But what makes the dependency inversion principle special? Why is it such almost a mandatory aspect of object-oriented design? These are good questions that you deserve an answer to.

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How I setup my 2016 MacBook Pro

So this is another article that I’m doing for myself and also to be transparent. I don’t change my computer often (My old computer was a mid-2011 MacBook Air!) and I usually use the opportunity to review my workflow. This time around I wanted to document the process in some way.

The initial plan was to do something like this. That said, a few people told me that it would be something useful to write down. So this is what this article is going to be about.

Since everything is still quite fresh, I can walk through my thought process. I think it’s useful when you’re trying to make decisions whether this tool is useful for you or not. We don’t all work the same way so my workflow might not fit yours.

It’s also worth pointing out that this is going to be macOS centric. I haven’t developed on another operating system in a long time. So you might not get as much out of this if you’re using Windows or Linux.

Alright, so you have your new MacBook Pro box in front of you! You’re ready to get going. You unbox it, boot it up, set up your account for the first time and get to the desktop screen. What’s next!?

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Coupling and cohesion in WordPress and beyond

A concept that comes up a lot while doing object-oriented design is coupling. We use it to describe how connected the different parts of your code are to one another. But, even explained like that, the concept of coupling can still be a hard to grasp.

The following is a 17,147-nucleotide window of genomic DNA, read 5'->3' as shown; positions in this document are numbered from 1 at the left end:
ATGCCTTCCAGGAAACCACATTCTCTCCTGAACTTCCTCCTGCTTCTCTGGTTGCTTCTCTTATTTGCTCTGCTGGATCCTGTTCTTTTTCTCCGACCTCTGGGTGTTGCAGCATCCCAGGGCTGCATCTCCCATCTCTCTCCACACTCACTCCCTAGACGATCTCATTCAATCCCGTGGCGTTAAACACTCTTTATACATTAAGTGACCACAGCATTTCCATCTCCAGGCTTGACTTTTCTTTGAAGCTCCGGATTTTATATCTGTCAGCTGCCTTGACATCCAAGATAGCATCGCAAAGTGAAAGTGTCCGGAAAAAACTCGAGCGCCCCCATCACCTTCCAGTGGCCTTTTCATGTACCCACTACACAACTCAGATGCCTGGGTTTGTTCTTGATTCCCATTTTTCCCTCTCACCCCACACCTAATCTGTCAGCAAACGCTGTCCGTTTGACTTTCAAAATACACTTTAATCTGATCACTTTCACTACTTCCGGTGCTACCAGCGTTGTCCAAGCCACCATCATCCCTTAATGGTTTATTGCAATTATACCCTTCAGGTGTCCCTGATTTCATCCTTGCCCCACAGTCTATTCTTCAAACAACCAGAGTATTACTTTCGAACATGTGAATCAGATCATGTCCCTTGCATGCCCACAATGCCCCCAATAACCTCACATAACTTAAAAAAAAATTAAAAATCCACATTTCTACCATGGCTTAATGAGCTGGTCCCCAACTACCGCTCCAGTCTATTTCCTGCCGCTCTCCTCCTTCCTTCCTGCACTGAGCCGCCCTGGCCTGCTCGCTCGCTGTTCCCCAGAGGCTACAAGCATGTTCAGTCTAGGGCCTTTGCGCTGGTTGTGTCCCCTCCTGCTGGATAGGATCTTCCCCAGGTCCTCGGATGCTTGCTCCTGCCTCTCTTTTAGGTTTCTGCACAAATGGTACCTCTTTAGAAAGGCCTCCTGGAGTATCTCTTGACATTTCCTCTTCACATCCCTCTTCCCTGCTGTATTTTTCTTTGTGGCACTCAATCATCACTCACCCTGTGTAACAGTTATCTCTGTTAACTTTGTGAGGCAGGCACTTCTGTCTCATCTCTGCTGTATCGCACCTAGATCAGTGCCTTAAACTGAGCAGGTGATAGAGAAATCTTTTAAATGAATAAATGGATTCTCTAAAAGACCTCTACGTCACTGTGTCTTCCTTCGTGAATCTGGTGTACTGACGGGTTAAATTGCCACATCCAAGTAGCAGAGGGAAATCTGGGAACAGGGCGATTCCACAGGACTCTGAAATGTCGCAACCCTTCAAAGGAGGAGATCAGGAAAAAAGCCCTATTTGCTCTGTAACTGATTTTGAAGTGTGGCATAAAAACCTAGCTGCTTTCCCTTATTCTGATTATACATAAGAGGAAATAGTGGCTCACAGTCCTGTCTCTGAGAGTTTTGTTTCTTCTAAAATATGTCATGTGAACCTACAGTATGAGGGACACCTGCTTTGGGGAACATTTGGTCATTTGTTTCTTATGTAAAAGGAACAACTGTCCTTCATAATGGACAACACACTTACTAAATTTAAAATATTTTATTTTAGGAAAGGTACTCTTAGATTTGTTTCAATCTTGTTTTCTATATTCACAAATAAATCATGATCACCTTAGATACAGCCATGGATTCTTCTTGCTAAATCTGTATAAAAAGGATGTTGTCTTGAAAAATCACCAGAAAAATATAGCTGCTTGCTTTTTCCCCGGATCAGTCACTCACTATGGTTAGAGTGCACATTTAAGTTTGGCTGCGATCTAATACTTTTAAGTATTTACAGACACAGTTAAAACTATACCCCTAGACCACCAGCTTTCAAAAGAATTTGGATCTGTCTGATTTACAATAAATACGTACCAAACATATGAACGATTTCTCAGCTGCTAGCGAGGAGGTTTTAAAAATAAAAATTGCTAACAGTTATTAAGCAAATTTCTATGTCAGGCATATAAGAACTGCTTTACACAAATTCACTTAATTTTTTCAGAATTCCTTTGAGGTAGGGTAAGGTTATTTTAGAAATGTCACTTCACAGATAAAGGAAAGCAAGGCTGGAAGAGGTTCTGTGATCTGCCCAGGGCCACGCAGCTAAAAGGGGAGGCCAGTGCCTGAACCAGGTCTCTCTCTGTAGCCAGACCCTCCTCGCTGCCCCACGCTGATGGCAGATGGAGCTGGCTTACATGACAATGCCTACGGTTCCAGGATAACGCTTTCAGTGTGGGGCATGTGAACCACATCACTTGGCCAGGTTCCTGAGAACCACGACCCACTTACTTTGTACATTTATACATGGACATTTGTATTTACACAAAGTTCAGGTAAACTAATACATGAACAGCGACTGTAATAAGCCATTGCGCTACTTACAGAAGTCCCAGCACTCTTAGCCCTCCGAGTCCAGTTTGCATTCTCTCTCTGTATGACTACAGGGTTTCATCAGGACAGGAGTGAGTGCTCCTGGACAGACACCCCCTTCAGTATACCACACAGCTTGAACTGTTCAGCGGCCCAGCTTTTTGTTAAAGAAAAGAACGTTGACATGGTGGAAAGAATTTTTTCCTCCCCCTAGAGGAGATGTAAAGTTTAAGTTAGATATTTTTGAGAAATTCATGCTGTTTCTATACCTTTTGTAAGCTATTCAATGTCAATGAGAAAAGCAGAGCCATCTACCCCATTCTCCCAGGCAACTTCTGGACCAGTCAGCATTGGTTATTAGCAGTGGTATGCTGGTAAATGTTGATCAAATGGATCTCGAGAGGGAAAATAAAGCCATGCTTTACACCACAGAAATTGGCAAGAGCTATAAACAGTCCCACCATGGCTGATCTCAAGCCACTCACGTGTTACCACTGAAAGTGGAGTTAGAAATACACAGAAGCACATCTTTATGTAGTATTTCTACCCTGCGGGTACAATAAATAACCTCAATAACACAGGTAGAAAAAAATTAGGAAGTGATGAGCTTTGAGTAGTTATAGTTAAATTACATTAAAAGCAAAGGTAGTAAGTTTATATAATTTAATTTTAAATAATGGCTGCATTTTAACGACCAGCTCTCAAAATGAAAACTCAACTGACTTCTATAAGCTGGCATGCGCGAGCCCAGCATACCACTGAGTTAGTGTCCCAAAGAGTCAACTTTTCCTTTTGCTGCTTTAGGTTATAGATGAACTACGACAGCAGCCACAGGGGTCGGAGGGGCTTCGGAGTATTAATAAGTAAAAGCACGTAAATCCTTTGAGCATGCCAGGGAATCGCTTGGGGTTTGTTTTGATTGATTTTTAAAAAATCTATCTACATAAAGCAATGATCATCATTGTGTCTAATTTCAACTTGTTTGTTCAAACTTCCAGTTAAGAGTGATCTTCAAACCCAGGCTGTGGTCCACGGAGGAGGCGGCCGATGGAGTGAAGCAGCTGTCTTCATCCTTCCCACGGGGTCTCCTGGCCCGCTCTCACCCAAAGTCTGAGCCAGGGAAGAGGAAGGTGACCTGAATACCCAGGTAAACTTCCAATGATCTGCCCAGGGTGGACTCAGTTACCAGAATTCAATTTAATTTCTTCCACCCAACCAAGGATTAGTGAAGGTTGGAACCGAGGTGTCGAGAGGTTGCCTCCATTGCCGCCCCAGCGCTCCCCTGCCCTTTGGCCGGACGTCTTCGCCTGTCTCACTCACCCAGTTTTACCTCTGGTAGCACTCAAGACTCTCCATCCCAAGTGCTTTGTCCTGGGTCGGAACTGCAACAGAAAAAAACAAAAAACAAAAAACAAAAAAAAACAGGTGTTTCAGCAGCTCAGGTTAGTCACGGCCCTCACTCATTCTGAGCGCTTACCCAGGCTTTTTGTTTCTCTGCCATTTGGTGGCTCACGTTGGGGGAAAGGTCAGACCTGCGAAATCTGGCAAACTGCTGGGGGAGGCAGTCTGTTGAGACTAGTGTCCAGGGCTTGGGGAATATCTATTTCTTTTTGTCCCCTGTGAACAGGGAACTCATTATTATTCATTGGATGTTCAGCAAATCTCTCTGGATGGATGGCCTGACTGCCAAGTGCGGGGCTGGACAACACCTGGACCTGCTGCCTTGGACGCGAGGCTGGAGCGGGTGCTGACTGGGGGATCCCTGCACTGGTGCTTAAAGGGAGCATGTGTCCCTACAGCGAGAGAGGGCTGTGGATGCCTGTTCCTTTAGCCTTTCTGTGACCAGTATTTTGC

On top of that, we often pair it with another concept called cohesion. We use cohesion to describe how well the different parts of your code fit together. This tells us whether everything was well-designed or not.

In fact, this is why coupling and cohesion are so important. There’s a strong relationship between them and the quality of your code. Code that doesn’t have any major coupling or cohesion problem is more often of higher quality. It’s more maintainable, reusable and less prone to problems.

That’s why you want to keep these two concepts in the back of your mind when programming. But that’s easier said than done when these concepts aren’t well understood. That’s why we’ll demystify them today.

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How to use the static keyword with WordPress

This site has a lot of object-oriented programming articles. Most of them focus on solving WordPress problems using object-oriented programming. This is great when you’re comfortable with object-oriented programming.

But most WordPress developers aren’t that comfortable with it. (You’d think there’d be a book on that or something.) It’s one thing to read about basic concepts like encapsulation and inheritance. It’s another to put them in practice. There are a lot of obstacles that you have to overcome.

One of these obstacles is the proper use of the static keyword. Static methods are a great object-oriented tool to use. But, like all good things, we can also abuse it if we’re not careful.

This happens a lot more in the WordPress development world than anywhere else. And there are good reasons for that. We’ll look at why that is and what you can do about it.